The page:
Ultimately, the Board stated that “[g]iven the significant amount of available guidance and evidence supra, we conclude that those of ordinary skill in the art would understand the claim term ‘machine-readable storage medium’ would include signals per se,” and held that the Office’s rejection of claims 16-22 under § 101 was proper. The Board noted, however, that the applicant was not precluded from amending the claims to overcome the rejection under § 101, such as by including the term “non-transitory” in the claim.
Within Examiner training guidelines issued by the USPTO, procedures are set forth to evaluate CRM claims. Specifically, the guidelines state that “[w]hen the specification is silent, the broadest reasonable interpretation of a CRM and a CRSM in view of the state of the art covers a signal per se. Thus, in this case, a claim to a CRM or CRSM is ineligible unless amended to avoid the signal embodiment.” If the patent application, as filed, provides a “special definition that explicitly draws a distinction between computer readable storage media, defining it as hardware discs, and computer readable transmission media, defining it as signals per se”, then a claim limited to storage media could rely on the special definition and would be eligible. Thus, it appears that the USPTO initially presumes that a CRM claim lacking the term “non-transitory” is directed to signals per se unless the applicant provided explicit support in the specification limiting the claim to hardware media. The USPTO is looking for applicants to distinguish hardware storage vs. signals per se so that claims are clearly and unmistakably directed only to the hardware storage.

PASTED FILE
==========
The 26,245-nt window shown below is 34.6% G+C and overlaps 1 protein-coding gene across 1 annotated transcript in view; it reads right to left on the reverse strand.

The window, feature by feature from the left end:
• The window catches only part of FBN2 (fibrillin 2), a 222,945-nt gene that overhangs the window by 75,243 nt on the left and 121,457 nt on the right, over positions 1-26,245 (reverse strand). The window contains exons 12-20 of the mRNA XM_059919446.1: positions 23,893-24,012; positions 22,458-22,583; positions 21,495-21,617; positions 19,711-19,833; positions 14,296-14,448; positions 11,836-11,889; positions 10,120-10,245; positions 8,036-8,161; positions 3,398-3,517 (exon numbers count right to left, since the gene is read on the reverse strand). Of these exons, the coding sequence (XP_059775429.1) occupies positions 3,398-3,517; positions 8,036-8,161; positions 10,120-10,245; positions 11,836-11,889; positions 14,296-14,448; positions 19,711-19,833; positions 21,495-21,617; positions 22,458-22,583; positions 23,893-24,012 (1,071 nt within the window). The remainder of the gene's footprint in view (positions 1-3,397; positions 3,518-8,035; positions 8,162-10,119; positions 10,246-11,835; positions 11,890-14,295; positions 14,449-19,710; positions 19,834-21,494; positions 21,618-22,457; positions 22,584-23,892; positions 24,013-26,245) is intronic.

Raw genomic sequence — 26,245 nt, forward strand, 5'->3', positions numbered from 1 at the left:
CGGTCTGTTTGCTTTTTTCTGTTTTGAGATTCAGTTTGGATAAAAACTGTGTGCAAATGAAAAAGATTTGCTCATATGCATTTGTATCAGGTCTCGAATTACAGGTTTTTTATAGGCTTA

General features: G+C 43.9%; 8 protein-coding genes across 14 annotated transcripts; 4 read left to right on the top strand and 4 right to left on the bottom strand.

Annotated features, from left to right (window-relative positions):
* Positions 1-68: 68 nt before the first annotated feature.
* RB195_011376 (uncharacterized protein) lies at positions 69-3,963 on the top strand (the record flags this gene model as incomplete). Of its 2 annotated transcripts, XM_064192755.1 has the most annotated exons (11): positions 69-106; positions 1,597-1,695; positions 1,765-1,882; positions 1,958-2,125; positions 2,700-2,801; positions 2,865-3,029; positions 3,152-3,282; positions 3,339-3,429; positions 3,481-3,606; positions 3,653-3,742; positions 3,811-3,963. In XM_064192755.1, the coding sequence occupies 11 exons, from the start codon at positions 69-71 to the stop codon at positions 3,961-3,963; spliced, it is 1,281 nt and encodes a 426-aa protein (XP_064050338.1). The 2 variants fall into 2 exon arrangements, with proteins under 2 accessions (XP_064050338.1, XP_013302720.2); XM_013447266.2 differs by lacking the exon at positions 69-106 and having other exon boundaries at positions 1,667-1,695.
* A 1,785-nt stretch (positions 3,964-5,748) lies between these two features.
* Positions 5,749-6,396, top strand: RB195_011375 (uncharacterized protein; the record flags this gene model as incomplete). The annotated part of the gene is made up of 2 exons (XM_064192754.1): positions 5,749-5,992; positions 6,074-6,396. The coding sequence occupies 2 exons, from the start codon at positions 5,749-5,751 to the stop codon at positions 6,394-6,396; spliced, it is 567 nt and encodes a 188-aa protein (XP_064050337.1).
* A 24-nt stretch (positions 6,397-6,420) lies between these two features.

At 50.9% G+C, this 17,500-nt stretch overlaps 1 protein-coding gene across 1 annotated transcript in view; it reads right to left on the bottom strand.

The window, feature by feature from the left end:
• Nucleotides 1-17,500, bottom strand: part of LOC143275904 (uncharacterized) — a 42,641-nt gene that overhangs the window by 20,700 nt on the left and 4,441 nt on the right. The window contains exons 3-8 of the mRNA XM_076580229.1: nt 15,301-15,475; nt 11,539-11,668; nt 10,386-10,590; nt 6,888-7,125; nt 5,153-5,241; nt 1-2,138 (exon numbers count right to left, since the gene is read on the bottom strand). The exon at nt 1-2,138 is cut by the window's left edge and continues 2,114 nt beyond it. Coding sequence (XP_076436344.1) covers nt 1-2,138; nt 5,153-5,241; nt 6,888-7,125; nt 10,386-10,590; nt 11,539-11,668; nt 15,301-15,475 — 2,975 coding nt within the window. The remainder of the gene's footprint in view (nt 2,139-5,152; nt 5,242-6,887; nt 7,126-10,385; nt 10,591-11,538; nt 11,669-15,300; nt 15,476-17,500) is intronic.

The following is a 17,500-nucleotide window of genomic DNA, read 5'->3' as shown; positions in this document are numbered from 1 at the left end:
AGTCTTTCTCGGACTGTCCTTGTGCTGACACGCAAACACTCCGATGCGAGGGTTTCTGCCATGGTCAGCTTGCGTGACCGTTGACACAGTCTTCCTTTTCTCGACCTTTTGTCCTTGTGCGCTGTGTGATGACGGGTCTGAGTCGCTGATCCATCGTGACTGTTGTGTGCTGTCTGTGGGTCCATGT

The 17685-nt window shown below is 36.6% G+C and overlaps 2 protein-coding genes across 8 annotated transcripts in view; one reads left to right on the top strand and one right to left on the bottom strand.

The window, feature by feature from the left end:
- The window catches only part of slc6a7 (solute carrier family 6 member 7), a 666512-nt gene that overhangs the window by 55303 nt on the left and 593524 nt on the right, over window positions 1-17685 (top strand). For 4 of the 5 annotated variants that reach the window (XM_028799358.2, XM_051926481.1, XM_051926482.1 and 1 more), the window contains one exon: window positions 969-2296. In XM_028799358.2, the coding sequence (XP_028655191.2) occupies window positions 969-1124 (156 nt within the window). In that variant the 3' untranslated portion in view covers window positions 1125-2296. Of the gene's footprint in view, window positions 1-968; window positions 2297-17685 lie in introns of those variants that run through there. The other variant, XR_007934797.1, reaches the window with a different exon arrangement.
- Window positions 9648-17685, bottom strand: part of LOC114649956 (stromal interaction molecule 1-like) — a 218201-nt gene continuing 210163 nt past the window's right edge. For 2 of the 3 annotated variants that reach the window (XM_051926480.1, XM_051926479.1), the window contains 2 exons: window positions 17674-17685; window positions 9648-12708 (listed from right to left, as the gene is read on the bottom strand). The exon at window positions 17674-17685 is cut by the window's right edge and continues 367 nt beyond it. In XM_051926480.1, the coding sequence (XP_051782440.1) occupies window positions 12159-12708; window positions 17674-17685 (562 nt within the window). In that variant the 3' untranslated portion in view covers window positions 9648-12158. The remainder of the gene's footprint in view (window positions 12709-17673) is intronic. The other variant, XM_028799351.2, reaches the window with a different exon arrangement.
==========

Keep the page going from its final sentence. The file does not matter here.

The USTPO guidelines further explain that a transitory, propagating signal is not within one of the four statutory categories under 35 U.S.C. § 101. The USPTO guidelines state that an electric or electromagnetic transmission is manmade and physical (i.e., it exists in the real world and has tangible causes and effects), but was found not to qualify as a manufacture, or any of the other statutory categories by the Federal Circuit (In re Nuijten). However, it is arguable as to whether the Federal Circuit in In re Nuijten was concerned with physical storage (as recited in most CRM claims) versus a claimed signal being “physical and real” or not possessing “concrete structure.” In the case of In re Nuijten, the Federal Circuit seemed to be concerned that “the electromagnetic wave, or perhaps the particles that make it up (modern physics teaches that both features are present simultaneously)” are not a mechanical “device” or “part”, and thus, would not qualify as a “machine” as that term is used in § 101. Whether a CRM claim reciting physical storage media would qualify as a machine was not at issue for the Federal Circuit. Thus, the USPTO guidelines seem to take the holding of In re Nuijten to require that CRM claims recite an invention in a way that can only be interpreted as non-transitory media.